• Jeff Gamble profile image

      Jeff Gamble 5 years ago from Denton, Texas

      Christy - Super hub! Right on with needing to understand what is being said. Just because a reader noticed your imperfect punctuation doesn't mean you should throw in the towel. We also need to keep in mind that when we write an opinion piece, we can expect to get feedback that differs from our opinion, and that's ok.

    • TToombs08 profile image

      Terrye Toombs 5 years ago from Somewhere between Heaven and Hell without a road map.

      Fantastic hub, Christy, and so true. I find I would rather have an honest criticism that helps me grow as a writer than a hundred "great hubs!" VUMS.

    • ChristyWrites profile image

      Christy Birmingham 5 years ago from British Columbia, Canada

      @Jane, Distancing yourself from your work can be helpful. I'm glad you find the hub useful my friend. Thanks for the read and comment!

    • profile image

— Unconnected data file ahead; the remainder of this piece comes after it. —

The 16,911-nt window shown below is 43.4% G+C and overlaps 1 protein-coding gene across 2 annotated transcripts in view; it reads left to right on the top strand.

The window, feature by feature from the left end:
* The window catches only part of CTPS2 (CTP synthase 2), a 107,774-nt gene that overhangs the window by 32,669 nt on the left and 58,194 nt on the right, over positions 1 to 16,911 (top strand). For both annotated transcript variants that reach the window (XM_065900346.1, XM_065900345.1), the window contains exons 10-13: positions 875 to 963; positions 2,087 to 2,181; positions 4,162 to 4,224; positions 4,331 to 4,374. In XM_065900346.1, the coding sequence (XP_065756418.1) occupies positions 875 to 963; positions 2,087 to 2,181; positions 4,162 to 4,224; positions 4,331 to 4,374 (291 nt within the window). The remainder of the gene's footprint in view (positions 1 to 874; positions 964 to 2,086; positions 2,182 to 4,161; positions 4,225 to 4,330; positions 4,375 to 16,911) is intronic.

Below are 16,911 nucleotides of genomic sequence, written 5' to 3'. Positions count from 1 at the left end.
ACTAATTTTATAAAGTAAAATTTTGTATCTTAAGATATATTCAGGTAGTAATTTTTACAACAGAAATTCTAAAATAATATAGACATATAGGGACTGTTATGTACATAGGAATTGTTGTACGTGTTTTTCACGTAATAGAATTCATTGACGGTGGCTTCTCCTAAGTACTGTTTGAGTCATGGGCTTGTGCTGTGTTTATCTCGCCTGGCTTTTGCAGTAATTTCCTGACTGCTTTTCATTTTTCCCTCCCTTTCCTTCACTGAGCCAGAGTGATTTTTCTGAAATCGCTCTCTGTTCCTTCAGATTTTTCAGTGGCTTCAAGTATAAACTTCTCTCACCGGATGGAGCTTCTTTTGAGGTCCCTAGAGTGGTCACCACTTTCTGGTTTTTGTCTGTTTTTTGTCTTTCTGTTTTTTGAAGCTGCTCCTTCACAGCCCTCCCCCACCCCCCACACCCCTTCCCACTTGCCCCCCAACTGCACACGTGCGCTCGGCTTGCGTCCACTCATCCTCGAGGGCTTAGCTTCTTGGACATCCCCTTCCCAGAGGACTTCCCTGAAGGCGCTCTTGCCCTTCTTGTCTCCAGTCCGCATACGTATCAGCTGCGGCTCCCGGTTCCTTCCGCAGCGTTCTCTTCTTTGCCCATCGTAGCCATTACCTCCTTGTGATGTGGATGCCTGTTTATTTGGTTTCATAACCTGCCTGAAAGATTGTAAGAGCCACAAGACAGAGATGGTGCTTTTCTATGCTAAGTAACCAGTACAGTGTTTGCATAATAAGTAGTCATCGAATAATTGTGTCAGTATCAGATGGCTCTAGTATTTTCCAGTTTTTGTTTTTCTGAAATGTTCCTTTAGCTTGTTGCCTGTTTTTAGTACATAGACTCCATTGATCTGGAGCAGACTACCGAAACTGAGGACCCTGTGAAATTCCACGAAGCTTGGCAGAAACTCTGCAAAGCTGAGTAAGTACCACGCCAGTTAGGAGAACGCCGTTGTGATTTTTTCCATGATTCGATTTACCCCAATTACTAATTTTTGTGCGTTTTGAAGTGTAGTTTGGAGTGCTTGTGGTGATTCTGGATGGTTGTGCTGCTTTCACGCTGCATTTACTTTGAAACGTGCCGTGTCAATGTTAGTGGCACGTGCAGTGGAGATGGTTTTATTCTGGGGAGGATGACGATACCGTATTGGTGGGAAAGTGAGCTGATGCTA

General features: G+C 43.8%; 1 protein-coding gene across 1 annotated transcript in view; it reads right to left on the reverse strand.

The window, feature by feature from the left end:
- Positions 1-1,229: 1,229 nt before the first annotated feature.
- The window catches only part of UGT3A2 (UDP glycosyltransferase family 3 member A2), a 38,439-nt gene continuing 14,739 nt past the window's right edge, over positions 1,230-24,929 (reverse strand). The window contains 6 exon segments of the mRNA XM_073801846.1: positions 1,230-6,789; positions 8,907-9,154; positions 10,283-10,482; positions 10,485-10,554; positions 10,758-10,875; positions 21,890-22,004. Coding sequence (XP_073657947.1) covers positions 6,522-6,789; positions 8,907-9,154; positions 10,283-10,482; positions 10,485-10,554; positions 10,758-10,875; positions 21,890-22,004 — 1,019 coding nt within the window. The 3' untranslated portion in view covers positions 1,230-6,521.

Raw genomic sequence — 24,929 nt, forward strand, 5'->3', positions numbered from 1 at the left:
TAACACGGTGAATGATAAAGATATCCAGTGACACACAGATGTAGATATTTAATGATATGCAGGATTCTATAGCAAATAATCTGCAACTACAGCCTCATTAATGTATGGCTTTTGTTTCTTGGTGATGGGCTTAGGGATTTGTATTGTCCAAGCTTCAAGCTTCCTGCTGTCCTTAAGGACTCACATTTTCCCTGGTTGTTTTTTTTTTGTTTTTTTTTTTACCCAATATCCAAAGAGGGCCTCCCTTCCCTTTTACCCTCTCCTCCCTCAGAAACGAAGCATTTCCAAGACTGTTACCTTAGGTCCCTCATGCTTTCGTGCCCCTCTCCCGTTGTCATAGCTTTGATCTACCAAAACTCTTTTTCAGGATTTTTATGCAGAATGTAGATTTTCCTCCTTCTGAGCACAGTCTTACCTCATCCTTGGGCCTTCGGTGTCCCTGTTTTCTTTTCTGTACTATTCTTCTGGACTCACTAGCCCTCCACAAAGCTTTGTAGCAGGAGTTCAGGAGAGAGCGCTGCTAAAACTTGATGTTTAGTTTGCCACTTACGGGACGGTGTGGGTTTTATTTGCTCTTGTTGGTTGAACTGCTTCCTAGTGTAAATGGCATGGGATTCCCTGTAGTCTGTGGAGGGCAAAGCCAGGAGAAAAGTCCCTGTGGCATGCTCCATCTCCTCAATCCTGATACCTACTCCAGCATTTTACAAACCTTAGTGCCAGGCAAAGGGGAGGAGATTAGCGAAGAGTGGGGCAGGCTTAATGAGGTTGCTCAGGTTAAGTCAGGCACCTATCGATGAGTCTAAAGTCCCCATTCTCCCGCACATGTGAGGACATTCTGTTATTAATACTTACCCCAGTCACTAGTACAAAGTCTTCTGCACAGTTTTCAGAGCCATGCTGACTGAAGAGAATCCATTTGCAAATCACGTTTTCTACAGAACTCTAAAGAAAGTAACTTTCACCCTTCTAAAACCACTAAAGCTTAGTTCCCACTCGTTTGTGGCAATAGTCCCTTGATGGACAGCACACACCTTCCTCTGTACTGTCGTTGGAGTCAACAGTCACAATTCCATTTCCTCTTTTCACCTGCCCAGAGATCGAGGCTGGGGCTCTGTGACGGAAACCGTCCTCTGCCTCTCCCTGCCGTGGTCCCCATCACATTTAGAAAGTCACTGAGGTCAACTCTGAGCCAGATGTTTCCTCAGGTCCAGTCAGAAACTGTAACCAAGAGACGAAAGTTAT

Jane Carroll 5 years ago

      Wow! Timely article for I go through the editing process...always a tricky time for're right...when I finally get over hurt feelings...and...incorporate the suggestions into the's a much richer piece!

    • ChristyWrites profile image

      Christy Birmingham 5 years ago from British Columbia, Canada

      Thanks Red for the comment and share. Nice to see you here! I understand how the break immediately after writing the piece is a good way to re-focus and develop some objectivity prior to reading associated comments.

    • Ann Marie Dwyer profile image

      Ann Marie Dwyer 5 years ago from South Carolina, USA

      Excellent piece, Christy. There are times when I wish I got more feedback.